Yesterday our friends Satheesh and Bade sent us to visit V.K. Munusamy, an artist who makes traditional terracotta statues and sculpture, including traditional Tamil village horses and guardians. These statues are a familiar sight to those who have visited rural Tamil villages, and the making of them is a very old tradition. In Munusamy’s family, it’s a tradition that goes back 22 generations.
Munusamy lives in Villianur, about 7 kilometers from Pondicherry. It’s a pleasant village that is also home to a large and interesting Shiva temple, where we stopped for a quick visit along the way.
Gokarna is famous for having five beaches that spread southward from the largest of them, Gokarna Beach. Each is very different in character; we have visited four of them, not quite making it to the fifth. (You might want to read this overview post about Gokarna, which also has a bit about the temples.)
Gokarna Beach is easily five kilometers long from headland to headland. We’ve walked most of it, stopping at Namaste Garden a couple of times for breakfast or tea.
The cyclone that hit Kerala days ago, roiling the surf here at Gokarna, has finally arrived. We sit in the Prema restaurant, enjoying a cup of tea while we wait for our lunch to arrive. Wind drives rain against the small shops and tall coconut palms, and in sheets across the street. Deep puddles grow deeper, and even the vagrant cows huddle together under shop awnings, reluctant to emerge in such conditions. We drink tea, we eat slowly, we order more tea, as we wait for a moment when the rain pauses.
We love visiting Indian temples, whether living or historical (and sometimes, as at Pattadakal in Karnataka, it’s a bit of both). So we were looking forward to spending some time at the Sri Sita Ramachandran Swamy temple in Bhadrachalam – but we had no idea just how much time we’d end up spending there.
It took just one day in Bhadrachalam to make us decide we needed to stay longer than the three nights we originally booked. It’s a lovely small town, located upriver from Rajahmundry on the same side of the Godavari, offering plenty of temples, a couple of nice short walks along the river, and the chance to take a one- or two-day river trip among the scenic Papikondulu Hills. So we asked Mr. Ramachandran, the owner of the hotel where we stayed, if we could stay another eight nights.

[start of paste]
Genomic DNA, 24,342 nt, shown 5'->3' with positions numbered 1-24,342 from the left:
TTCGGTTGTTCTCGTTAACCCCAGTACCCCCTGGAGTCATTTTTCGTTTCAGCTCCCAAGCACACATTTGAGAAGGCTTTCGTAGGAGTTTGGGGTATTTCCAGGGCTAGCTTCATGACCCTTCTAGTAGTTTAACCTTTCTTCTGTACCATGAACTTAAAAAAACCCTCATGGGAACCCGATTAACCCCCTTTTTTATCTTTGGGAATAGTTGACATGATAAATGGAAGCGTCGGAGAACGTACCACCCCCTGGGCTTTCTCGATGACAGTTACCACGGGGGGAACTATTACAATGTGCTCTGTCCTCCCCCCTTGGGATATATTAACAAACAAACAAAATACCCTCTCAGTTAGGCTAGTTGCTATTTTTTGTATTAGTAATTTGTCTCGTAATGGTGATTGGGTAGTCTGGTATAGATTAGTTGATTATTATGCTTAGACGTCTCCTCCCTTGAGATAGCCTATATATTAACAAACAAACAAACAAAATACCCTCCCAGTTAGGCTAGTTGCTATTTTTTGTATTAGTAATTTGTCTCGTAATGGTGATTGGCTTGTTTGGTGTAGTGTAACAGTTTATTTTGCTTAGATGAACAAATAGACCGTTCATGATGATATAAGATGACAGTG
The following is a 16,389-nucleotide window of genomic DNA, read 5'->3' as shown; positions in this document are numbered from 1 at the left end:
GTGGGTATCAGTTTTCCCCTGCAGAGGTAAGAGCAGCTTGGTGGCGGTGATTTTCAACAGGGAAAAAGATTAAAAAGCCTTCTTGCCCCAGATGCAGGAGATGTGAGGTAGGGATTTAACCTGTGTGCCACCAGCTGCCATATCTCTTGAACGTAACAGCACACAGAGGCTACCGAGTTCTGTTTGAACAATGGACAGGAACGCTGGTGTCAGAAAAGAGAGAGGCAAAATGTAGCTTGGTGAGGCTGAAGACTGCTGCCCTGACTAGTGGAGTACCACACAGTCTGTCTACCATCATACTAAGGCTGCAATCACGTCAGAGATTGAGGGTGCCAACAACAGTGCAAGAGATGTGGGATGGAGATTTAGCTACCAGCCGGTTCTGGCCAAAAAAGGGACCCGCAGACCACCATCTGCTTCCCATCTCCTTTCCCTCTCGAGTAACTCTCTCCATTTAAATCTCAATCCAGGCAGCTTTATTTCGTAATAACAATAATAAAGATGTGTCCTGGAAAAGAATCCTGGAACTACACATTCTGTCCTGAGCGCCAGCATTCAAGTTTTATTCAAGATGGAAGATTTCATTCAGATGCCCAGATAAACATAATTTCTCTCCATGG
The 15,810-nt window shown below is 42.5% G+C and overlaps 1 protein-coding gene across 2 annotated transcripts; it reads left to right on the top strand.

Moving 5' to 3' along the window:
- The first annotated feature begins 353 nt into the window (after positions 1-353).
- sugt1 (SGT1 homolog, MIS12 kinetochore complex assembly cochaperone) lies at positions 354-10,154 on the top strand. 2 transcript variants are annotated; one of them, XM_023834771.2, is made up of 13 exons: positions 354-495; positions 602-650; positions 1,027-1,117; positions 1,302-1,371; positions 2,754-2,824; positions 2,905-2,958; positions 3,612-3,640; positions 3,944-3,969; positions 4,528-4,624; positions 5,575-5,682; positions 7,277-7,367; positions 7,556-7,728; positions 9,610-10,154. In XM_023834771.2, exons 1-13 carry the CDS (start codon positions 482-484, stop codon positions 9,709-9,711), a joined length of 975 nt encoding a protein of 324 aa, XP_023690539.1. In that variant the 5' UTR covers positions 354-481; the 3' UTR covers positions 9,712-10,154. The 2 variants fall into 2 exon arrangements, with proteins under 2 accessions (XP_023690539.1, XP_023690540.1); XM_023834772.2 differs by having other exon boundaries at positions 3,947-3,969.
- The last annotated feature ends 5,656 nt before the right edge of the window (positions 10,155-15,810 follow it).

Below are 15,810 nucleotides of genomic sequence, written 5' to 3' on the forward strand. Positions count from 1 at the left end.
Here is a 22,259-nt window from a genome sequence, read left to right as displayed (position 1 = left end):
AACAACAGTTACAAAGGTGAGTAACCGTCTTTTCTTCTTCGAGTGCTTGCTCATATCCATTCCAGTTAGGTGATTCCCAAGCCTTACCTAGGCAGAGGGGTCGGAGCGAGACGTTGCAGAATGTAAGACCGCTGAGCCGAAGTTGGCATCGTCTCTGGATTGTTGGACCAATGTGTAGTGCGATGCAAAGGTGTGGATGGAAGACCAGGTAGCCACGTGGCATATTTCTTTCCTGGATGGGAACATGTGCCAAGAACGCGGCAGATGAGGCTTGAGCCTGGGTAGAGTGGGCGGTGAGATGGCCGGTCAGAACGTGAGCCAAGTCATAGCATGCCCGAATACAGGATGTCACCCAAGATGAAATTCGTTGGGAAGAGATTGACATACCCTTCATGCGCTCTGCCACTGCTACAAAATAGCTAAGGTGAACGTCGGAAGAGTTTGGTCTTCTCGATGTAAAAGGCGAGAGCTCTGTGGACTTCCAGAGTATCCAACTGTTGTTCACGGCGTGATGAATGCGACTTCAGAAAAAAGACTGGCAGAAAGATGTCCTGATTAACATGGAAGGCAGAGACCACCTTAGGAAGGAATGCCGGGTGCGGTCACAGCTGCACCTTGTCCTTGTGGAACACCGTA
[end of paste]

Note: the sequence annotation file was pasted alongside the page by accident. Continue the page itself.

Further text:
During our time here in Rajahmundry, we’ve remarked on just how many men we see dressed in black. We know these are people going through the 41-day period of fasting and abstinence that pilgrims undertake before traveling to Sabrimala in Kerala, a temple dedicated to Ayyappa, or Ayyappan, as he’s also called.
I knew about these pilgrimages when I lived in India during the early 1980s, but I really didn’t know anything about Ayyappa. Today we learned a lot about this god when we stopped off in the early morning at the Sri Ayappa Swamy temple beside the Godavari River.
We spent the day we arrived in the charming city of Rajahmundry just walking around and absorbing the atmosphere, then decided we wanted to get on a bus the next day to Kakinada, to see a bit of the Godavari delta region. We like to have a focus for our excursions, so we chose the ancient temple of Sri Bhavananarayana Swamy. It’s located six kilometers away from the center of Kakinade, so after getting a late breakfast of idly, sambar and chutney near the Kakinada bus station, we grabbed a rickshaw and headed out to the temple.
Being here in Tiruvannamalai for a few weeks has given me the chance to do something I wanted to do for a long time: volunteer at the Arunachala Animal Sanctuary and Rescue Shelter, or the dog ashram, as I call it. It’s a place I first discovered when I came to India in 2009 (my first visit back since 1982), and briefly, its mission is caring for street dogs and other animals that are sick or injured, wild animals included. It’s a no-kill shelter: Every animal who can’t be returned to his or her territory, or who doesn’t get adopted by a human family, is allowed to live at Arunachala Animal Sanctuary for the rest of his or her natural life.
From the viewing rock on the way to Skandashram, we kept noticing a small temple to the east of the big Annamalaiyar temple in town. It’s located on top of a subhill on the southeast flank of Annamalai, and any approaches to it are mysteriously shrouded in dense foliage.
We decided that today we’d try walking up to Skandashram barefoot. That’s the traditional way to ascend to this holy spot, and many (even most) people do it that way. Alan had walked up barefoot many times in the 1970s, but on this visit, we’ve been wearing sandals or shoes everywhere except in the ashram or in temples. So this was going to be an interesting experiment.